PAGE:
Also, if you’re somebody who likes to change a lot of things at once. Again, for me, I’ve done this for years. I would say well before I ever developed the 21-Day Sugar Detox, I have called it shaking the snow globe. Where, when I decide I want to change something, I don’t just change one thing. For example, in the past I have decided that I’m quitting a job, then I decide that I’m moving, and something else major. Within a one-month period of time. And for a lot of people, that’s too much to handle. For me, I like it, because it just kind of changes my scenery all around. So, picture a snow globe where all those little plastic pieces of snow are sitting on the bottom, and you literally just turn it upside down, and then let everything refall again.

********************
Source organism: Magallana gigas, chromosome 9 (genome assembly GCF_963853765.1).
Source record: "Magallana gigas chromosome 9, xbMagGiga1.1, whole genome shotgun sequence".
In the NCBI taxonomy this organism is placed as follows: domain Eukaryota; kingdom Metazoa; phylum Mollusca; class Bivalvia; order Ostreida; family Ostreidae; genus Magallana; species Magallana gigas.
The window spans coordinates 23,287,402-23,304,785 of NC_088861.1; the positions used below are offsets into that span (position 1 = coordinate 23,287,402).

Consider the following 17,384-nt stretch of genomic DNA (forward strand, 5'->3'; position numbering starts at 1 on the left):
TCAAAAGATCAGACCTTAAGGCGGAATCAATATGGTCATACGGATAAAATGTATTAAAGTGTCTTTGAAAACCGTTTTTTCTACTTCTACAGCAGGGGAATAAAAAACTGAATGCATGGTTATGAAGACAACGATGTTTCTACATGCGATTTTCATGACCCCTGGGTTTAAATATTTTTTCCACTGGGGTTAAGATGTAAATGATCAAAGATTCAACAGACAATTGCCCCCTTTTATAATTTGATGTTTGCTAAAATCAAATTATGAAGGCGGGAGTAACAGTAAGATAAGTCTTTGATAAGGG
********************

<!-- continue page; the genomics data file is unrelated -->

For me, that works really well, because, I think this is for a lot of people, why sometimes making more than one change at once does work, because for example, if you decide I’m going to start going to the gym, but then you come home and eat the same food you’d been eating, it doesn’t actually feed into that other positive change you wanted to make. So you go to the gym, you come home and eat pizza. Something that doesn’t make you feel great, the next day you’re not going to feel great to go to the gym. So, there can be this problem where if you try and make one small change, the other parts of your life that are kind of still in place aren’t supporting that one change.